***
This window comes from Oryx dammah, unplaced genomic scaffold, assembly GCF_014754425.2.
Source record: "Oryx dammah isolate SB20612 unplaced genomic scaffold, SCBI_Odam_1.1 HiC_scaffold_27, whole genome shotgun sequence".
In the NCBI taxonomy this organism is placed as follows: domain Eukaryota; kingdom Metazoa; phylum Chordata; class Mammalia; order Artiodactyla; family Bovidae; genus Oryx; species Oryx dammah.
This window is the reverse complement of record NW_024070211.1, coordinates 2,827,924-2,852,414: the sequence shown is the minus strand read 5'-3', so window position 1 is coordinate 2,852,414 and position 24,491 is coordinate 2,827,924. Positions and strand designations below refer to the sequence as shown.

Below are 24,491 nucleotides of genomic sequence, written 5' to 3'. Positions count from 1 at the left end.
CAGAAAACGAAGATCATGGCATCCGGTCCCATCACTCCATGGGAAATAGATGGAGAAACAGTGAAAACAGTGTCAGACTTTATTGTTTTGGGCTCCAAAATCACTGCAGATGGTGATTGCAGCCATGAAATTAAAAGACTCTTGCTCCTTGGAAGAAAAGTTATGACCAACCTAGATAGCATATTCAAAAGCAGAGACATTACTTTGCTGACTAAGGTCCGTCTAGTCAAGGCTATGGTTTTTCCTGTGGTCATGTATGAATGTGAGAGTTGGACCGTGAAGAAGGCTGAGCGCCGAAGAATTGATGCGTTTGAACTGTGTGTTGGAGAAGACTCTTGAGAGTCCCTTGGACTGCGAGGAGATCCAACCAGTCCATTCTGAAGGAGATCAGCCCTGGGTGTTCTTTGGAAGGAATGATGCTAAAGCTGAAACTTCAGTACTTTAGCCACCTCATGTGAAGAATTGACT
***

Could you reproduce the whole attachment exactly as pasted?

This window comes from Oryx dammah, unplaced genomic scaffold, assembly GCF_014754425.2.
Source record: "Oryx dammah isolate SB20612 unplaced genomic scaffold, SCBI_Odam_1.1 HiC_scaffold_27, whole genome shotgun sequence".
In the NCBI taxonomy this organism is placed as follows: domain Eukaryota; kingdom Metazoa; phylum Chordata; class Mammalia; order Artiodactyla; family Bovidae; genus Oryx; species Oryx dammah.
This window is the reverse complement of record NW_024070211.1, coordinates 2,827,924-2,852,414: the sequence shown is the minus strand read 5'-3', so window position 1 is coordinate 2,852,414 and position 24,491 is coordinate 2,827,924. Positions and strand designations below refer to the sequence as shown.

Below are 24,491 nucleotides of genomic sequence, written 5' to 3'. Positions count from 1 at the left end.
CAGAAAACGAAGATCATGGCATCCGGTCCCATCACTCCATGGGAAATAGATGGAGAAACAGTGAAAACAGTGTCAGACTTTATTGTTTTGGGCTCCAAAATCACTGCAGATGGTGATTGCAGCCATGAAATTAAAAGACTCTTGCTCCTTGGAAGAAAAGTTATGACCAACCTAGATAGCATATTCAAAAGCAGAGACATTACTTTGCTGACTAAGGTCCGTCTAGTCAAGGCTATGGTTTTTCCTGTGGTCATGTATGAATGTGAGAGTTGGACCGTGAAGAAGGCTGAGCGCCGAAGAATTGATGCGTTTGAACTGTGTGTTGGAGAAGACTCTTGAGAGTCCCTTGGACTGCGAGGAGATCCAACCAGTCCATTCTGAAGGAGATCAGCCCTGGGTGTTCTTTGGAAGGAATGATGCTAAAGCTGAAACTTCAGTACTTTAGCCACCTCATGTGAAGAATTGACT